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Farm Aid: Saving the Family Farm

Farm Aid is as much a ritual gathering of America's farming community as it is a fundraiser and a concert.

At the annual event, corn and pig farmers trade tips and plot lobbying strategies, and college kids listen as Dave Matthews plays a killer set. It's a story of hard times and new possibilities, of farmers markets, of young people, whose parents were forced off the land, returning to farm again, and the beginning of new food chains. The Kitchen Sisters traveled to Camden, N.J., this fall to document Farm Aid for Hidden Kitchens.

A Call to Arms

Strange as it seems, in our two years of foraging for Hidden Kitchens, we had never contemplated this unexpected community ritual — this mix of artists and farm people from all states and political persuasions coming together to help save an endangered American tradition: the family farm.

Farm Aid is a call to arms supported by a rockin' soundtrack. Twenty-one years ago, Willie Nelson joined with his friends Neil Young and John Mellencamp to create a benefit concert to raise money for family farmers and to draw attention to the staggering farm crisis going on in America. Farm foreclosures, small farmers forced to sell out to developers and factory farms, a farm bill that favored corporate agriculture and offered little help to struggling family farmers. There were a lot of suicides in the farming community that were going largely unreported, a lot of farmers that had nowhere to turn.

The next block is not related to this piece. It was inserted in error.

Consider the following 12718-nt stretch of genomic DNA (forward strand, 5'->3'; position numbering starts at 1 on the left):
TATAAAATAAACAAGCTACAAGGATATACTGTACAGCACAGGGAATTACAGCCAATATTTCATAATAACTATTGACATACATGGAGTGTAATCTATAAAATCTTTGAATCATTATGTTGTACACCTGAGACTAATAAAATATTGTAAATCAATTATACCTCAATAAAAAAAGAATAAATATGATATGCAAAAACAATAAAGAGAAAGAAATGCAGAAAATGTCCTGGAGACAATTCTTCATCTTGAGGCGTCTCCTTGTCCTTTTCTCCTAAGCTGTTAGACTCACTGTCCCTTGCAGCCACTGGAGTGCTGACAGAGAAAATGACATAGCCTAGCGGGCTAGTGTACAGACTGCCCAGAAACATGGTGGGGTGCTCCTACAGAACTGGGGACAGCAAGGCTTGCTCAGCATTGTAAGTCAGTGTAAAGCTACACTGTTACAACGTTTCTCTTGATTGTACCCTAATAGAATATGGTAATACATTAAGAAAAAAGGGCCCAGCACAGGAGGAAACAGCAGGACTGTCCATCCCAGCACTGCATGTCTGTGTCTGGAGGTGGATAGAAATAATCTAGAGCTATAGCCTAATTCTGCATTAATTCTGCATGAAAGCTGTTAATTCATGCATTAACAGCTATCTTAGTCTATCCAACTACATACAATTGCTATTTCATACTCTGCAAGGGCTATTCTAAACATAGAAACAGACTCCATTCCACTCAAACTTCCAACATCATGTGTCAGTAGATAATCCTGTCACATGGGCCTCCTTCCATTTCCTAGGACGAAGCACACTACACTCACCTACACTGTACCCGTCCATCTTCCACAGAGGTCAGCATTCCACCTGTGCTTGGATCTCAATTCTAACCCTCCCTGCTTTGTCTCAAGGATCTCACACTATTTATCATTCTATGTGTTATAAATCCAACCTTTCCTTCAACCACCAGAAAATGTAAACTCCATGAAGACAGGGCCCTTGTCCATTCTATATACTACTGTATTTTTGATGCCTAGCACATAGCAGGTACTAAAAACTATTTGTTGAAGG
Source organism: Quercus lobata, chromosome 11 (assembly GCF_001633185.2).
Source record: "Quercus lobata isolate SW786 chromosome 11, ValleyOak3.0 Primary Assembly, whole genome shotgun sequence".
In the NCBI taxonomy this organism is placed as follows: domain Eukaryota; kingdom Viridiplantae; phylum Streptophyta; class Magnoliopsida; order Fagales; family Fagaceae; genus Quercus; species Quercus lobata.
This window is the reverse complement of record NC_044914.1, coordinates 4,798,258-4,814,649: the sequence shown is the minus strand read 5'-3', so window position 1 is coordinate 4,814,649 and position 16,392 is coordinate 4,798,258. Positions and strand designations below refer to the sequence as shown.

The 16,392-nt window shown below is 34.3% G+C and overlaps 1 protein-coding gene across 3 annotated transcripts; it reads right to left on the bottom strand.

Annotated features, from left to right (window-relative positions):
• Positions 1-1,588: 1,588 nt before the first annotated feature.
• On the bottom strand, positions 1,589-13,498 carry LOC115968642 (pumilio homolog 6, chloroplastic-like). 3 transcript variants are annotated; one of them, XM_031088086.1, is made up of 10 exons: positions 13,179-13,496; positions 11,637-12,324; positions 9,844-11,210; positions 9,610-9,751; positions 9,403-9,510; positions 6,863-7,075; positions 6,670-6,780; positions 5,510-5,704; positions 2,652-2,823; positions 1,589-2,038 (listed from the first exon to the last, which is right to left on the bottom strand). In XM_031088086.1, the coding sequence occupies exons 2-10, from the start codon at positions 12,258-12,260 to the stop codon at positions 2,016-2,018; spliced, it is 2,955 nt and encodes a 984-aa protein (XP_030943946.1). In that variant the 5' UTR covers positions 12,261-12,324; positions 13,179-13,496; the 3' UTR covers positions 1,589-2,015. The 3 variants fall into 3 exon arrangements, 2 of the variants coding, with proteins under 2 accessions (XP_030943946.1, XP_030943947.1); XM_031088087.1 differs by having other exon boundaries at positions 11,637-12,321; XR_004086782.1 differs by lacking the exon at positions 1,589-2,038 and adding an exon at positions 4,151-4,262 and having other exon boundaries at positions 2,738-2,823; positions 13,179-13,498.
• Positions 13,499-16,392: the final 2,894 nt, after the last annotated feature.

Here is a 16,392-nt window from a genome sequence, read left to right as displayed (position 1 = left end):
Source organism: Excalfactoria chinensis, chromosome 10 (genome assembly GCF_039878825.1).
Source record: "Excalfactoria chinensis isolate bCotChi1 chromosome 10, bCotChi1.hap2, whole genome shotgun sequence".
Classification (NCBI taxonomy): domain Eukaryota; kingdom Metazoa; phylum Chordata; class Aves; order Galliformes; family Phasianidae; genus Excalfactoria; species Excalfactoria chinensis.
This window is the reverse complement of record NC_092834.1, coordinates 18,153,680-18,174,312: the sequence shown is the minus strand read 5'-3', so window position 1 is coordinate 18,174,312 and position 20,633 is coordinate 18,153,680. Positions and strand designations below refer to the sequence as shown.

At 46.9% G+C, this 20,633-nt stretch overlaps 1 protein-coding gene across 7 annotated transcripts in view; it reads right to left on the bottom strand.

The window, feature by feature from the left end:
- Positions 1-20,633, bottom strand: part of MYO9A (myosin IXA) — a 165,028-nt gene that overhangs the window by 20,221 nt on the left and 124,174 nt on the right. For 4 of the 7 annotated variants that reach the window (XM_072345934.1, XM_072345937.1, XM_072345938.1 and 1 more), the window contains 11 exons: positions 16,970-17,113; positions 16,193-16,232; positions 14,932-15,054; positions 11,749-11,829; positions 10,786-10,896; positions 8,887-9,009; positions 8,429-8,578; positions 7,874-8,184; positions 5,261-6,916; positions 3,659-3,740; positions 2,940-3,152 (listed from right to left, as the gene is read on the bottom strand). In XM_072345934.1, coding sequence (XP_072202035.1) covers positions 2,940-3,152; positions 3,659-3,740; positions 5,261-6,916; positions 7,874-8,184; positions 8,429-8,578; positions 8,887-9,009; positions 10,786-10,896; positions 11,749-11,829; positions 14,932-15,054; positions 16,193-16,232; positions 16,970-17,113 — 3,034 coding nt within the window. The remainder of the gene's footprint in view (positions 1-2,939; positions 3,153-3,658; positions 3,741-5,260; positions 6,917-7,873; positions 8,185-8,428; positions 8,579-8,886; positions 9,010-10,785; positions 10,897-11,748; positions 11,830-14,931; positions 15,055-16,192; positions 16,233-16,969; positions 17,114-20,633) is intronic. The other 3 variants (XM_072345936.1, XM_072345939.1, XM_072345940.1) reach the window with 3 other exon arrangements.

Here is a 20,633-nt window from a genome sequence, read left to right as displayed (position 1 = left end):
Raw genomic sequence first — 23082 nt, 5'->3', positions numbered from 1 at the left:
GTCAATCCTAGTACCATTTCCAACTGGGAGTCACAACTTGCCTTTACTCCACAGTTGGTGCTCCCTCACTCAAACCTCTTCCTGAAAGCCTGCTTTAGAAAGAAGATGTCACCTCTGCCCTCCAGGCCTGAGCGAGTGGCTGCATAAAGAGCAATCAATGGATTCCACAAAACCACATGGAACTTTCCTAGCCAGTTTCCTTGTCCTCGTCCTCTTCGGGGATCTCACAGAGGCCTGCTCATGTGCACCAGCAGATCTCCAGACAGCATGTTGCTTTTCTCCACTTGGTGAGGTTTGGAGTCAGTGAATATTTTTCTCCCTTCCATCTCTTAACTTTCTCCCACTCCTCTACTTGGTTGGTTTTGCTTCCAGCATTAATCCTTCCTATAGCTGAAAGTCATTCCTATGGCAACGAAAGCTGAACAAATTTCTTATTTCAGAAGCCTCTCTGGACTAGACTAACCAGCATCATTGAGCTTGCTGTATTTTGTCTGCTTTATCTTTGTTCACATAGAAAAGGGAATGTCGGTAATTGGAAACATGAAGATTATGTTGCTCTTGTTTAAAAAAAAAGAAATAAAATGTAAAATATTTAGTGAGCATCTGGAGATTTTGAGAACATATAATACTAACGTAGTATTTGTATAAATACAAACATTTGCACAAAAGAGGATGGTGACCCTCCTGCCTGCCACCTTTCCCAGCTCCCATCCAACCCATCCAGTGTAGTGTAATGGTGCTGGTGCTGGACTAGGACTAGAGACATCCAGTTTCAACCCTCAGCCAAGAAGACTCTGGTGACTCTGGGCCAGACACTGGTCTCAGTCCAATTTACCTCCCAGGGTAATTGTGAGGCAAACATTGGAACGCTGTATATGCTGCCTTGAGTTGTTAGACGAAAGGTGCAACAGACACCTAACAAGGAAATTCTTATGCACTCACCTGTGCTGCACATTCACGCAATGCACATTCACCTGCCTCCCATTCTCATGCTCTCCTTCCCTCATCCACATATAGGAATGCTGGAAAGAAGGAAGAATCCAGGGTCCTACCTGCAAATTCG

One of the first things Farm Aid did with the $10 million it raised at that first concert was join with farm organizations across America to set up hotlines farmers could call for counseling and emergency aid. Those hotlines are still ringing.

"Three days after Katrina, Farm Aid was on the ground with us saying, 'Here's a check. Can you get it to farmers without a lot of red tape?' Weeks later, there was Farm Aid again calling to offer training and support for farmers who had been impacted by the storm," says Ralph Paige, director of the Federation of Southern Cooperatives, an organization that formed out of the civil rights movement to help black farmers stay on the land in the rural South. He has participated in Farm Aid since its inception.

"Without Farm Aid, I honestly believe there would be many less farmers in this country," Paige says.

More than a Benefit Concert

Over the years, performers have included Emmylou Harris, Bob Dylan, Tom Petty, Daniel Lanois, Los Lonely Boys, Steel Pulse, Steve Earle and Jerry Lee Lewis, along with founders Willie Nelson, Neil Young, and John Mellencamp, and their newest partner Dave Matthews. You name it, they've tithed themselves to Farm Aid.

Farm Aid is so much more than a benefit concert. Executive Director Carolyn Mugar describes it as "the big tent" where people from all across the food chain come together to share, brainstorm and debate. This year's event featured panels of farmers, activists and thinkers brainstorming the latest issues impacting agriculture and communities — school lunch, safe water, farmers markets, alternate farm-raised fuels, chemical-free fields, sustainable local food systems that cut down our dependence on fossil fuels and foreign oil and a new farm bill that encourages small family-run farms and organic production.